« Reply #2 on: June 16, 2008, 02:06:14 PM »
No, it could conceivably create a full map of the maze as it runs (although the mega168 might have some memory issues given it only has 1k of RAM), but this version is designed for non-looped mazes where that's not necessary.  Instead, it builds up a list of intersections it's visited, and if it ever reaches a dead end, it back-tracks, eliminates the false paths from the lists, and modifies its record of which way to turn at the intersections it revisits.  In the end, all I have in memory is a list of what to do at all of the intersections in the direct path from start to finish.

For example, imagine a maze that looks like a plus, where the start is at the bottom and the finish is on the right:
Code: [Select]
  |
-----o finish
  |
start

The robot would hit the first intersection, identify that it is possible to turn left, record an "L" for left, and then turn left.  The intersection string would now read "L".  It would then reach the end of the left branch, note the end of the path, record "B" for back, and turn around.  It would reach the intersection again, turn left, and record an "L".  Once again, it would reach a dead end, record "B", return to the center intersection, record an "L", and turn left.  This would take it to the finish line.  Its intersection string would now read:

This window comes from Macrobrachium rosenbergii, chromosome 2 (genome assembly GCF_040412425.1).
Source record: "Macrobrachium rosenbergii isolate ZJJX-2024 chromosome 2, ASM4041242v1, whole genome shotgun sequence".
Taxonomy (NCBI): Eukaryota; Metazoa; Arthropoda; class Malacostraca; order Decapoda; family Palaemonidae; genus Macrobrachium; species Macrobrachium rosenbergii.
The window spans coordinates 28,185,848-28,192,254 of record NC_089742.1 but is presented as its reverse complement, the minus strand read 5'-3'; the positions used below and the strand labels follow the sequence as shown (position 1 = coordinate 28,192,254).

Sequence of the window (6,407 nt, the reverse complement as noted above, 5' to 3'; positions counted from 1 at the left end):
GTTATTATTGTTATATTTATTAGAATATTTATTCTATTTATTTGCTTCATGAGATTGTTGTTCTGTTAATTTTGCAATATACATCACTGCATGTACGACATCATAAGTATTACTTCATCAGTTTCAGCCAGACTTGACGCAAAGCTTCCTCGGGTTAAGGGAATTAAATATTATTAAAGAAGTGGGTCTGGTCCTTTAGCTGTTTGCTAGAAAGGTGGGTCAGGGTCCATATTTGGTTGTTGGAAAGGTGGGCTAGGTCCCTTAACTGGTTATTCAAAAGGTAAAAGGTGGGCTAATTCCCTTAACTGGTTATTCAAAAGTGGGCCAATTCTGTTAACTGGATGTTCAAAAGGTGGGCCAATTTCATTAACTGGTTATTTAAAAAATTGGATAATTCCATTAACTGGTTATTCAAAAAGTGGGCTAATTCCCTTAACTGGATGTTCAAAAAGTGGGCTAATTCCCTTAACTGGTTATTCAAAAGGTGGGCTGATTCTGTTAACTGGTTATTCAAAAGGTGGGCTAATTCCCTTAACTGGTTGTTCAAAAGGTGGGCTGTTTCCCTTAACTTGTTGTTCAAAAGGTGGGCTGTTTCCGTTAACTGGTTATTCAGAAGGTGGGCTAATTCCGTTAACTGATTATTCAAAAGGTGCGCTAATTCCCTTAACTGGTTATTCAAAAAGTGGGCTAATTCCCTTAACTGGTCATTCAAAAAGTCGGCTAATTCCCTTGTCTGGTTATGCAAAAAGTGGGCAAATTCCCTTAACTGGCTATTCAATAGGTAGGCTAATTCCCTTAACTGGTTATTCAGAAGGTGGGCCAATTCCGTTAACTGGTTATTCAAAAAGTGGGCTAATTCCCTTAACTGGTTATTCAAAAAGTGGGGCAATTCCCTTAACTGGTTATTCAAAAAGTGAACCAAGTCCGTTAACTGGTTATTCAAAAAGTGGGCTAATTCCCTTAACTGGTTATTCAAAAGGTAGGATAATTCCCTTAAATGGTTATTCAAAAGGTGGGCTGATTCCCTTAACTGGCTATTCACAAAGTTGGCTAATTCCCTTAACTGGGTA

LBLBL

If you note that LBL (left-back-left) is equivalent to S (straight), and LBS (left-back-straight) is equivalent to R (right), you get that this reduces to:

(LB(LBL))
(LB(S))
R

As my robot runs the maze, it is performing this type of reduction as it goes to keep the intersection list as trimmed as possible.

- Ben

Offline emmannuel

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Re: 3pi Line Maze Solver
« Reply #3 on: June 16, 2008, 04:44:17 PM »
Ah that is super clever, and efficient! :D

Offline Admin

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Re: 3pi Line Maze Solver
« Reply #4 on: June 21, 2008, 01:31:30 PM »
nice and fast! glad to see im not the only one who has an autocalibrate feature :D

Quote
No, it could conceivably create a full map of the maze as it runs (although the mega168 might have some memory issues given it only has 1k of RAM), but this version is designed for non-looped mazes where that's not necessary.